• 2011
  • [b3] Regional Climate group, Dep. of Earth Sciences, Univ., Gothenburg, Suede
  • Atypical soil carbon distribution across a tropical steepland forest catena
  • Carbon ; Catena ; Forest ; Geochemistry ; Litter ; Model ; Nitrogen ; Organic materials ; Puerto Rico ; Slope gradient ; Soil ; Soil properties ; Spatial distribution ; Tropical zone ; Vegetation
  • Soil organic carbon (SOC) in a humid subtropical forest in Puerto Rico is higher at ridge locations compared to valleys, and therefore opposite to what is commonly observed in other forested hillslope catenas. To better understand the spatial
  • distribution of SOC in this system, plots previously characterized by topographic position, vegetation type and stand age were related to soil depth and SOC. Additional factors were also investigated, including topographically-related differences in litter
  • dynamics and soil chemistry. To investigate the influence of litter dynamics, the Century soil organic model was parameterized to simulate the effect of substituting valley species for ridge species. Soil chemical controls on C concentrations were
  • 2011
  • [b1] Dep. of Earth and Environmental Science, Univ. of Pennsylvania, Philadelphia, Etats-Unis
  • [b2] Dep. of Environmental Science, Policy and Management, Univ. of California, Berkeley, Etats-Unis
  • Temporal variation of soil organic matter content and potential determinants in Tibet, China
  • Asia ; Climatic change ; Mountain ; Organic materials ; Over-grazing ; Soil ; Soil properties ; Tibet
  • The main aim of this study was to investigate temporal variations in SOM content in Tibetan soils as an important indicator of climate change. SOM content data were obtained from soil surveys conducted in the 1980s and resampled in the 2000s
  • . In this study, SOM content data from the A horizon of the soil profile were compared over time, and a paired t-test was conducted to verify differences between the 2 datasets. To determine the causes of SOM content decreases in the A horizon, soil samples were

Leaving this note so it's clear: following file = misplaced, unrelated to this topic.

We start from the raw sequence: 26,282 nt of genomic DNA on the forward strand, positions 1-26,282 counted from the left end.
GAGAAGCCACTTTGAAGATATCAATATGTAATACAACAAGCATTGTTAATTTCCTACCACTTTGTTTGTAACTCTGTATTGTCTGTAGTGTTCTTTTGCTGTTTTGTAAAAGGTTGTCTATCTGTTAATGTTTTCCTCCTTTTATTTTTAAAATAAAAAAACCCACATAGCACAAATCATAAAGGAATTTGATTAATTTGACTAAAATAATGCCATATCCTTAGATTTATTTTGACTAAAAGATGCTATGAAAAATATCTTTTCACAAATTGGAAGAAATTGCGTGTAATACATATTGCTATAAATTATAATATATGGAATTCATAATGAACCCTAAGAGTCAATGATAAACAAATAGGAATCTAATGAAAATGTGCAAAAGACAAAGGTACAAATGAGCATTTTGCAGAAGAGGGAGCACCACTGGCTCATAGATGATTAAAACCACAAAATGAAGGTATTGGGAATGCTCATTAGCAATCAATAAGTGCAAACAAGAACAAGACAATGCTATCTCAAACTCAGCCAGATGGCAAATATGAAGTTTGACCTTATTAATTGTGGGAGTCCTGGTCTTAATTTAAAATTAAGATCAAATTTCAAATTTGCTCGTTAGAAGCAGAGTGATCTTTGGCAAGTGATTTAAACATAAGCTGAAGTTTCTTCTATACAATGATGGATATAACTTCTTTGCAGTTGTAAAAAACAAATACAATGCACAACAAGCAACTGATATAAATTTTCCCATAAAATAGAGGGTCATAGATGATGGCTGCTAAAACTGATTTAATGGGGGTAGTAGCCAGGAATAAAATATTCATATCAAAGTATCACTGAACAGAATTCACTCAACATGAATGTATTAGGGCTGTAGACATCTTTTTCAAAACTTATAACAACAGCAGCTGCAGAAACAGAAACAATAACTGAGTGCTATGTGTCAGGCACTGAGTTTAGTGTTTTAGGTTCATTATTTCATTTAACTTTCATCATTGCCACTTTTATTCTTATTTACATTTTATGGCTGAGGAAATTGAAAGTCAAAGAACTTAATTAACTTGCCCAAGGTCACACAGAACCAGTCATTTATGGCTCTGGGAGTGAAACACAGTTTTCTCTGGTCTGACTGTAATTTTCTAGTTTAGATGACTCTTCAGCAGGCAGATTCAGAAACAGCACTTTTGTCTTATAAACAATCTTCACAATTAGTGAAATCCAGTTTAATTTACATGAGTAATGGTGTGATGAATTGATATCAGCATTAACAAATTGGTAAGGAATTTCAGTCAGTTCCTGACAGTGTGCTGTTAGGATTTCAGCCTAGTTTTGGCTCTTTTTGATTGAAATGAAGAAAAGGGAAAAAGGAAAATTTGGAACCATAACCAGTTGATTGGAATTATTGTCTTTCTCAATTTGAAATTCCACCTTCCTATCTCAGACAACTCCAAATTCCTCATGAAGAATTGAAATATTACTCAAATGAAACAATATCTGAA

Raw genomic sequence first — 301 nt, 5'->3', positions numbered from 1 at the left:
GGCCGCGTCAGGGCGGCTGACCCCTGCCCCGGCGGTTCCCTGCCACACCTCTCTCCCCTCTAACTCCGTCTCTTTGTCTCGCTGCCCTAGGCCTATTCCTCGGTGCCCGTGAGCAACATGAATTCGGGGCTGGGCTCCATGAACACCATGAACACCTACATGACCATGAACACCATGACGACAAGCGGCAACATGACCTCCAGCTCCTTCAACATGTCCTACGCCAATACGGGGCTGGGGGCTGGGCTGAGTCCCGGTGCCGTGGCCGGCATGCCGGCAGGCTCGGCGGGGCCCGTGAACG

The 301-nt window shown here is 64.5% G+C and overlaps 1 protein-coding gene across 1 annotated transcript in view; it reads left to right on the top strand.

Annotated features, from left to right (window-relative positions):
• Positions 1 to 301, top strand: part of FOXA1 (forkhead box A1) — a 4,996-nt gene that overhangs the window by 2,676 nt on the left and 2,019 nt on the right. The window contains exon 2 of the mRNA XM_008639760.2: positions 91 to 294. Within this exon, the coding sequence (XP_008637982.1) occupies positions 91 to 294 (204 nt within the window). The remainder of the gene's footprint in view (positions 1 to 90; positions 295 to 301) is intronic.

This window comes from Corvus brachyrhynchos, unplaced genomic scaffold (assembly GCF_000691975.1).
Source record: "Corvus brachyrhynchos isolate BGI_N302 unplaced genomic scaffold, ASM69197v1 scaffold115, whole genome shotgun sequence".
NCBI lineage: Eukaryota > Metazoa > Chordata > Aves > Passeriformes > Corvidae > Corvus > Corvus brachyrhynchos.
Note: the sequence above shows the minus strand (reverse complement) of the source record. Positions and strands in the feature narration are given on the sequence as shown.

• grouped into 10 soil types, 4 land-use types, and 7 physiogeographical units. Based on the analysis of some known realities, this change should be attributed to pasture degradation resulting from overgrazing and climate warming.
  • 2011
  • [b3] Key Lab. of Mountain Hazards and Earth Surface Processes, Chinese Academy of Sciences, Chengdu, Chine
  • [b4] Graduate School of Chinese Academy of Sciences, Beijing, Chine
  • Soil seed bank composition and distribution on eroded slopes in the hill-gully Loess Plateau region (China): influence on natural vegetation colonization
  • China ; Ecological restoration ; Erosion control ; Experimentation ; Germination ; Gully erosion ; Loess ; Plant colonization ; Plateau ; Shaanxi ; Soil erosion ; Vegetation ; Water erosion ; Watershed
  • In this work, soil seed bank composition and distribution were studied in 3 main microsites selected as sampling plots : fish-scale pits, as artificial deposited micro-topography; under tussocks, as trap microsites; and open areas, as eroded areas
  • . Soil samples were collected at 3 depths. The soil seed bank was identified using germination experiments, and a total of 34 species were identified. The dominant species in the soil seed bank were annual/biennial herbs with an average proportion more
  • than 90%. Compared with the eroded open areas, the fish-scale pits retained a higher density of seeds, and the tussocks retained a larger number of species. However, there was no serious reduction of the soil seed bank in the erosion areas. The present
  • study indicates that, on these eroded slopes, the soil seed bank is not the key factor limiting the colonization of natural vegetation.
  • 2011
  • [b2] Inst. of Soil and Water Conservation, Chinese Academy of Science and Ministry of Water Resources, Shaanxi, Yangling, Chine